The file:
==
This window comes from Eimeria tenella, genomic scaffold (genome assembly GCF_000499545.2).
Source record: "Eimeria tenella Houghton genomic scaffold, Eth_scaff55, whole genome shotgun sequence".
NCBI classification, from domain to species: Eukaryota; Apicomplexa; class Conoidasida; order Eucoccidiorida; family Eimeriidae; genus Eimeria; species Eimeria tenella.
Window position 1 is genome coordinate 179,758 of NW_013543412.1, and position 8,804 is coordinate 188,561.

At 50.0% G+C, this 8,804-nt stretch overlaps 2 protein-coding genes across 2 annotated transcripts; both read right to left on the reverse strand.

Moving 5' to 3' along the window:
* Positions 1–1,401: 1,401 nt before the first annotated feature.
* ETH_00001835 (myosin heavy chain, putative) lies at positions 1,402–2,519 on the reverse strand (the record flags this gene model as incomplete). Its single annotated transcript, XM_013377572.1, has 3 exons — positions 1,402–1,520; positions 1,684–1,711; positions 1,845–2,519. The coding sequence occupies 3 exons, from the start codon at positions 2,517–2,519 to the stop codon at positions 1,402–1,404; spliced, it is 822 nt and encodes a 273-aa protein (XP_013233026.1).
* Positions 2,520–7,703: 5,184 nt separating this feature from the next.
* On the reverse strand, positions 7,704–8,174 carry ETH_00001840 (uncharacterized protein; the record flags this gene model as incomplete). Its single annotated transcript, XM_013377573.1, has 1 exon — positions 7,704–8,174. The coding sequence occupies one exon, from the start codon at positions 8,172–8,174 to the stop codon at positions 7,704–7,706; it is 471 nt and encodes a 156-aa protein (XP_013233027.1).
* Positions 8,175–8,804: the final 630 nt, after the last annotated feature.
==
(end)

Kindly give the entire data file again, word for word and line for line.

This window comes from Eimeria tenella, genomic scaffold (genome assembly GCF_000499545.2).
Source record: "Eimeria tenella Houghton genomic scaffold, Eth_scaff55, whole genome shotgun sequence".
NCBI classification, from domain to species: Eukaryota; Apicomplexa; class Conoidasida; order Eucoccidiorida; family Eimeriidae; genus Eimeria; species Eimeria tenella.
Window position 1 is genome coordinate 179,758 of NW_013543412.1, and position 8,804 is coordinate 188,561.

At 50.0% G+C, this 8,804-nt stretch overlaps 2 protein-coding genes across 2 annotated transcripts; both read right to left on the reverse strand.

Moving 5' to 3' along the window:
* Positions 1–1,401: 1,401 nt before the first annotated feature.
* ETH_00001835 (myosin heavy chain, putative) lies at positions 1,402–2,519 on the reverse strand (the record flags this gene model as incomplete). Its single annotated transcript, XM_013377572.1, has 3 exons — positions 1,402–1,520; positions 1,684–1,711; positions 1,845–2,519. The coding sequence occupies 3 exons, from the start codon at positions 2,517–2,519 to the stop codon at positions 1,402–1,404; spliced, it is 822 nt and encodes a 273-aa protein (XP_013233026.1).
* Positions 2,520–7,703: 5,184 nt separating this feature from the next.
* On the reverse strand, positions 7,704–8,174 carry ETH_00001840 (uncharacterized protein; the record flags this gene model as incomplete). Its single annotated transcript, XM_013377573.1, has 1 exon — positions 7,704–8,174. The coding sequence occupies one exon, from the start codon at positions 8,172–8,174 to the stop codon at positions 7,704–7,706; it is 471 nt and encodes a 156-aa protein (XP_013233027.1).
* Positions 8,175–8,804: the final 630 nt, after the last annotated feature.